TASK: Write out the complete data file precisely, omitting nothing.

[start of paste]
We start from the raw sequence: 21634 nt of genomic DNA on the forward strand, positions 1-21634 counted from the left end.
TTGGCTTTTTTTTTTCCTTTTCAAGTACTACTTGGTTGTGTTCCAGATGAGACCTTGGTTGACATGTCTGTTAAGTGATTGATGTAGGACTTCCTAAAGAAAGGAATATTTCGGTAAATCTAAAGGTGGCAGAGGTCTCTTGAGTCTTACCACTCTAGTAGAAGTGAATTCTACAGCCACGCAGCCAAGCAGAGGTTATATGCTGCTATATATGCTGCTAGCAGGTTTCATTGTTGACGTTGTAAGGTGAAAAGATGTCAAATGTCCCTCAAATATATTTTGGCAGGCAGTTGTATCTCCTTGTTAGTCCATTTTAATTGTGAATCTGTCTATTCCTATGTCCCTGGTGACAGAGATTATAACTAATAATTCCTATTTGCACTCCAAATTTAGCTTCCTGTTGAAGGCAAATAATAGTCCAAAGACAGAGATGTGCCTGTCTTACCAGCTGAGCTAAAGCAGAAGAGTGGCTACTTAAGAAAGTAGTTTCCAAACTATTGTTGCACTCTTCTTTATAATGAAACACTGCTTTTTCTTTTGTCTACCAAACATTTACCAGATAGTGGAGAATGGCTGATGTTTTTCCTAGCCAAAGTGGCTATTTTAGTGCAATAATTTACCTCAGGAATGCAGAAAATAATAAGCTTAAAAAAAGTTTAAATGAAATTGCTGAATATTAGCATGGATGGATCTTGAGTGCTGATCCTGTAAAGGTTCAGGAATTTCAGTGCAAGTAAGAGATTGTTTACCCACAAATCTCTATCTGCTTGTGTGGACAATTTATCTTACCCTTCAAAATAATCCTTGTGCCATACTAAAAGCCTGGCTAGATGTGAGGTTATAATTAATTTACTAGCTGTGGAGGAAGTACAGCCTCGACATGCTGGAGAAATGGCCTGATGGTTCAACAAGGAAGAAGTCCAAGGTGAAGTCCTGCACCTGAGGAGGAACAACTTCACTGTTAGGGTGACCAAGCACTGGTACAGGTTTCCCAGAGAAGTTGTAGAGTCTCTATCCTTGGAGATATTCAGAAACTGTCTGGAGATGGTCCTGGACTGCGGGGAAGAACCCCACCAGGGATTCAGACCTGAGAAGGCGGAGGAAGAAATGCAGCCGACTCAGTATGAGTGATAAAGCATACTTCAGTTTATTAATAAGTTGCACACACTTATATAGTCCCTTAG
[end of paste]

We start from the raw sequence: 21634 nt of genomic DNA on the forward strand, positions 1-21634 counted from the left end.
TTGGCTTTTTTTTTTCCTTTTCAAGTACTACTTGGTTGTGTTCCAGATGAGACCTTGGTTGACATGTCTGTTAAGTGATTGATGTAGGACTTCCTAAAGAAAGGAATATTTCGGTAAATCTAAAGGTGGCAGAGGTCTCTTGAGTCTTACCACTCTAGTAGAAGTGAATTCTACAGCCACGCAGCCAAGCAGAGGTTATATGCTGCTATATATGCTGCTAGCAGGTTTCATTGTTGACGTTGTAAGGTGAAAAGATGTCAAATGTCCCTCAAATATATTTTGGCAGGCAGTTGTATCTCCTTGTTAGTCCATTTTAATTGTGAATCTGTCTATTCCTATGTCCCTGGTGACAGAGATTATAACTAATAATTCCTATTTGCACTCCAAATTTAGCTTCCTGTTGAAGGCAAATAATAGTCCAAAGACAGAGATGTGCCTGTCTTACCAGCTGAGCTAAAGCAGAAGAGTGGCTACTTAAGAAAGTAGTTTCCAAACTATTGTTGCACTCTTCTTTATAATGAAACACTGCTTTTTCTTTTGTCTACCAAACATTTACCAGATAGTGGAGAATGGCTGATGTTTTTCCTAGCCAAAGTGGCTATTTTAGTGCAATAATTTACCTCAGGAATGCAGAAAATAATAAGCTTAAAAAAAGTTTAAATGAAATTGCTGAATATTAGCATGGATGGATCTTGAGTGCTGATCCTGTAAAGGTTCAGGAATTTCAGTGCAAGTAAGAGATTGTTTACCCACAAATCTCTATCTGCTTGTGTGGACAATTTATCTTACCCTTCAAAATAATCCTTGTGCCATACTAAAAGCCTGGCTAGATGTGAGGTTATAATTAATTTACTAGCTGTGGAGGAAGTACAGCCTCGACATGCTGGAGAAATGGCCTGATGGTTCAACAAGGAAGAAGTCCAAGGTGAAGTCCTGCACCTGAGGAGGAACAACTTCACTGTTAGGGTGACCAAGCACTGGTACAGGTTTCCCAGAGAAGTTGTAGAGTCTCTATCCTTGGAGATATTCAGAAACTGTCTGGAGATGGTCCTGGACTGCGGGGAAGAACCCCACCAGGGATTCAGACCTGAGAAGGCGGAGGAAGAAATGCAGCCGACTCAGTATGAGTGATAAAGCATACTTCAGTTTATTAATAAGTTGCACACACTTATATAGTCCCTTAG